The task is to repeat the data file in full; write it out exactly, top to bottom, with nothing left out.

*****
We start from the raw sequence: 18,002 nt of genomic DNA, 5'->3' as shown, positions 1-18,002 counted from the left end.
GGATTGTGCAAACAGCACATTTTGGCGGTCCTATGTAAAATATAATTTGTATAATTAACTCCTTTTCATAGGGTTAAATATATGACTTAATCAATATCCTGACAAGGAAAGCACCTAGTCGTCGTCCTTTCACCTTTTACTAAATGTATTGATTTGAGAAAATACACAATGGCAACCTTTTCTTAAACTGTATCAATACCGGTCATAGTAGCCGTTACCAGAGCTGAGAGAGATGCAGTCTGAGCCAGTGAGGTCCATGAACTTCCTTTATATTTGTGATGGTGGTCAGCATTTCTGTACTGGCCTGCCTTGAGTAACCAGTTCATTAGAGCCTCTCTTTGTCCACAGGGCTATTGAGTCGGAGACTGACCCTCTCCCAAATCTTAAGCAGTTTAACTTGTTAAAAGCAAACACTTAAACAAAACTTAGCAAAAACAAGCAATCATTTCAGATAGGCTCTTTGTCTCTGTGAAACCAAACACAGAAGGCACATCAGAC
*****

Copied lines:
We start from the raw sequence: 18,002 nt of genomic DNA, 5'->3' as shown, positions 1-18,002 counted from the left end.
GGATTGTGCAAACAGCACATTTTGGCGGTCCTATGTAAAATATAATTTGTATAATTAACTCCTTTTCATAGGGTTAAATATATGACTTAATCAATATCCTGACAAGGAAAGCACCTAGTCGTCGTCCTTTCACCTTTTACTAAATGTATTGATTTGAGAAAATACACAATGGCAACCTTTTCTTAAACTGTATCAATACCGGTCATAGTAGCCGTTACCAGAGCTGAGAGAGATGCAGTCTGAGCCAGTGAGGTCCATGAACTTCCTTTATATTTGTGATGGTGGTCAGCATTTCTGTACTGGCCTGCCTTGAGTAACCAGTTCATTAGAGCCTCTCTTTGTCCACAGGGCTATTGAGTCGGAGACTGACCCTCTCCCAAATCTTAAGCAGTTTAACTTGTTAAAAGCAAACACTTAAACAAAACTTAGCAAAAACAAGCAATCATTTCAGATAGGCTCTTTGTCTCTGTGAAACCAAACACAGAAGGCACATCAGAC